### Re: generalized, tail-recursive left fold that can

Roman Cheplyaka <roma <at> ro-che.info>

2013-02-21 19:13:55 GMT

Thanks, I see now where my mistake was.
Laziness (or call by name) is needed to make the step from
(\e a z -> a (f z e))
(head l)
(foldr (\e a z -> a (f z e)) id (tail l) z)
(f z (head l))
to
\z -> foldr (\e a z -> a (f z e)) id (tail l) (f z (head l))
without evaluating foldr further.
Roman
* oleg <at> okmij.org <oleg <at> okmij.org> [2013-02-20 04:23:34-0000]
>
> > > That said, to express foldl via foldr, we need a higher-order
> > > fold. There are various problems with higher-order folds, related to
> > > the cost of building closures. The problems are especially severe
> > > in strict languages or strict contexts. Indeed,
> > >
> > > foldl_via_foldr f z l = foldr (\e a z -> a (f z e)) id l z
> > >
> > > first constructs the closure and then applies it to z. The closure has
> > > the same structure as the list -- it is isomorphic to the
> > > list. However, the closure representation of a list takes typically
> > > quite more space than the list. So, in strict languages, expressing
> > > foldl via foldr is a really bad idea. It won't work for big lists.
> >
> > If we unroll foldr once (assuming l is not empty), we'll get
> >
> > \z -> foldr (\e a z -> a (f z e)) id (tail l) (f z (head l))
> >
> > which is a (shallow) closure. In order to observe what you describe (a
> > closure isomorphic to the list) we'd need a language which does
> > reductions inside closures.
>
> I should've elaborated this point.
>
> Let us consider monadic versions of foldr and foldl. First, monads,
> sort of emulate strict contexts, making it easier to see when
> closures are constructed. Second, we can easily add tracing.
>
>
> import Control.Monad.Trans
>
> -- The following is just the ordinary foldr, with a specialized
> -- type for the seed: m z
> foldrM :: Monad m =>
> (a -> m z -> m z) -> m z -> [a] -> m z
> -- The code below is identical to that of foldr
> foldrM f z [] = z
> foldrM f z (h:t) = f h (foldrM f z t)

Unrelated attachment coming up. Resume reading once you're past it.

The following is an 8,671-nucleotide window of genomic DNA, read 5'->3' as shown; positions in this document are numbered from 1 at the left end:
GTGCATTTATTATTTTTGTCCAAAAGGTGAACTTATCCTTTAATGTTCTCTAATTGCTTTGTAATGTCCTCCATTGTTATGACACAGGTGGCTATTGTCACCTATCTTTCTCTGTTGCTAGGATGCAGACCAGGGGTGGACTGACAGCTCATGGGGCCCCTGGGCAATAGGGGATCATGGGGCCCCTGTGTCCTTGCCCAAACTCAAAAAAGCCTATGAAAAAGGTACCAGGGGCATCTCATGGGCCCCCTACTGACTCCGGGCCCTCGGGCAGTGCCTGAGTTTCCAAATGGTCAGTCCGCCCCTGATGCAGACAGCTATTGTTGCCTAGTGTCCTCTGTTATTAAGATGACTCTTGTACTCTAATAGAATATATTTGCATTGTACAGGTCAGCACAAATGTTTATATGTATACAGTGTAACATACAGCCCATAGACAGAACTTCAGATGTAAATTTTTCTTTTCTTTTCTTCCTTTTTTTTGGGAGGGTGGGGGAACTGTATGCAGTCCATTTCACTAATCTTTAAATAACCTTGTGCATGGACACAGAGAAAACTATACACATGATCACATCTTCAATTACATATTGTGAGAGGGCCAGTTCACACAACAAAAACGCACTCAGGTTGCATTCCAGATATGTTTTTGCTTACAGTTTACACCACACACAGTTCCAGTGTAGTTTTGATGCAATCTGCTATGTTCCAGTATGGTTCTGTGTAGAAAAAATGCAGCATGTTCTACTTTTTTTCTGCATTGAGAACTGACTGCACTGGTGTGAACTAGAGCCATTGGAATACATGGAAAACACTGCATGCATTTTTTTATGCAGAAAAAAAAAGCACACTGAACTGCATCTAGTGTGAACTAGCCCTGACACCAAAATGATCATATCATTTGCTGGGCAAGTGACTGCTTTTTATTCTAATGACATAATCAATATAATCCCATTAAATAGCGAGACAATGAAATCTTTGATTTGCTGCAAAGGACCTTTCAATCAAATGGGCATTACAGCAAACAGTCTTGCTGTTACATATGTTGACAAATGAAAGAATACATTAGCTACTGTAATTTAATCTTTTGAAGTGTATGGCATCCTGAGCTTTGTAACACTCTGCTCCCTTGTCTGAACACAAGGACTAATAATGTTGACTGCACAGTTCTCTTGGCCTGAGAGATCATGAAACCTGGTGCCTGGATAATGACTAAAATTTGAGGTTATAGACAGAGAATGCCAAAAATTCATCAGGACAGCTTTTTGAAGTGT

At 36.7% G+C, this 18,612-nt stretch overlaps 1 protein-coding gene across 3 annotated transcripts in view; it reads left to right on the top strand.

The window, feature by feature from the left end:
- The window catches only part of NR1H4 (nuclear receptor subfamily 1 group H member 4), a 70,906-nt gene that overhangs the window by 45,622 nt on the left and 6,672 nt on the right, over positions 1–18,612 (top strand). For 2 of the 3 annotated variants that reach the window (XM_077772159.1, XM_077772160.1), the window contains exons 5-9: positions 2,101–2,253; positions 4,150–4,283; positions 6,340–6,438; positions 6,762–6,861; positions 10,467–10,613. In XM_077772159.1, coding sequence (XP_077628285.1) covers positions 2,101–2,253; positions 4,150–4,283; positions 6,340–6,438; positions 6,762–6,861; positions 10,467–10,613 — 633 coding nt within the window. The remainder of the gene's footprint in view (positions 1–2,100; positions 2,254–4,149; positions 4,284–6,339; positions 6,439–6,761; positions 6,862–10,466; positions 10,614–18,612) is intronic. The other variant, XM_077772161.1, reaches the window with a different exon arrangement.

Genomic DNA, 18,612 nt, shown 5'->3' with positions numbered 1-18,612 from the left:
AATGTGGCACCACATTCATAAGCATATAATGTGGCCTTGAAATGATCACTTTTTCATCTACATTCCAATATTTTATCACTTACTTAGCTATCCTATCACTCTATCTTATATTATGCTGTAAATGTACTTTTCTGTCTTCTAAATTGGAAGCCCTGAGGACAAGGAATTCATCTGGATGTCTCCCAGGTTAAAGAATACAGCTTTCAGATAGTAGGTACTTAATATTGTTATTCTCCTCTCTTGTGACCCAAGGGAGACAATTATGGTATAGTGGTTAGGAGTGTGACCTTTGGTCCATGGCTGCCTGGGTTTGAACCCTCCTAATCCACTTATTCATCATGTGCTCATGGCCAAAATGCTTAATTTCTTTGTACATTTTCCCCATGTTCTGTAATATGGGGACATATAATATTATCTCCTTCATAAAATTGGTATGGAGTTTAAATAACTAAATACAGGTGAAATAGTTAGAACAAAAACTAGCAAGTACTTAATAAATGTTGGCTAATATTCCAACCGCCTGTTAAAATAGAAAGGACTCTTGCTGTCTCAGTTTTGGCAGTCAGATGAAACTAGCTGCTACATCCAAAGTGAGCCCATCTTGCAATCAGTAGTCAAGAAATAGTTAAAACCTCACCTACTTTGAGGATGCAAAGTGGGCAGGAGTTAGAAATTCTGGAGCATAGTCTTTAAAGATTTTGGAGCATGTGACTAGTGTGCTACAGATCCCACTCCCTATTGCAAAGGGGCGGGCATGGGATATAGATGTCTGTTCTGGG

>
> -- foldlM is identical Control.Monad.foldM
> -- Its code is shown below for reference.
> foldlM, foldlM' :: Monad m =>
> (z -> a -> m z) -> z -> [a] -> m z
> foldlM f z [] = return z
> foldlM f z (h:t) = f z h >>= \z' -> foldlM f z' t
>
> t1 = foldlM (\z a -> putStrLn ("foldlM: " ++ show a) >>
> return (a:z)) [] [1,2,3]
>
> {-
> foldlM: 1
> foldlM: 2
> foldlM: 3
> [3,2,1]
> -}
>
> -- foldlM' is foldlM expressed via foldrM
> foldlM' f z l =
> foldrM (\e am -> am >>= \k -> return $ \z -> f z e >>= k)
> (return return) l >>= \f -> f z
>
> -- foldrM'' is foldlM' with trace printing
> foldlM'' :: (MonadIO m, Show a) =>
> (z -> a -> m z) -> z -> [a] -> m z
> foldlM'' f z l =
> foldrM (\e am -> liftIO (putStrLn $ "foldR: " ++ show e) >>
> am >>= \k -> return $ \z -> f z e >>= k)
> (return return) l >>= \f -> f z
>
>
> t2 = foldlM'' (\z a -> putStrLn ("foldlM: " ++ show a) >>
> return (a:z)) [] [1,2,3]
>
> {-
> foldR: 1
> foldR: 2
> foldR: 3
> foldlM: 1
> foldlM: 2
> foldlM: 3
> [3,2,1]
> -}
>
>
> As we can see from the trace printing, first the whole list is
> traversed by foldR and the closure is constructed. Only after foldr
> has finished, the closure is applied to z ([] in our case), and
> foldl's function f gets a chance to work. The list is effectively
> traversed twice, which means the `copy' of the list has to be
> allocated -- that is, the closure that incorporates the calls to
> f e1, f e2, etc.
>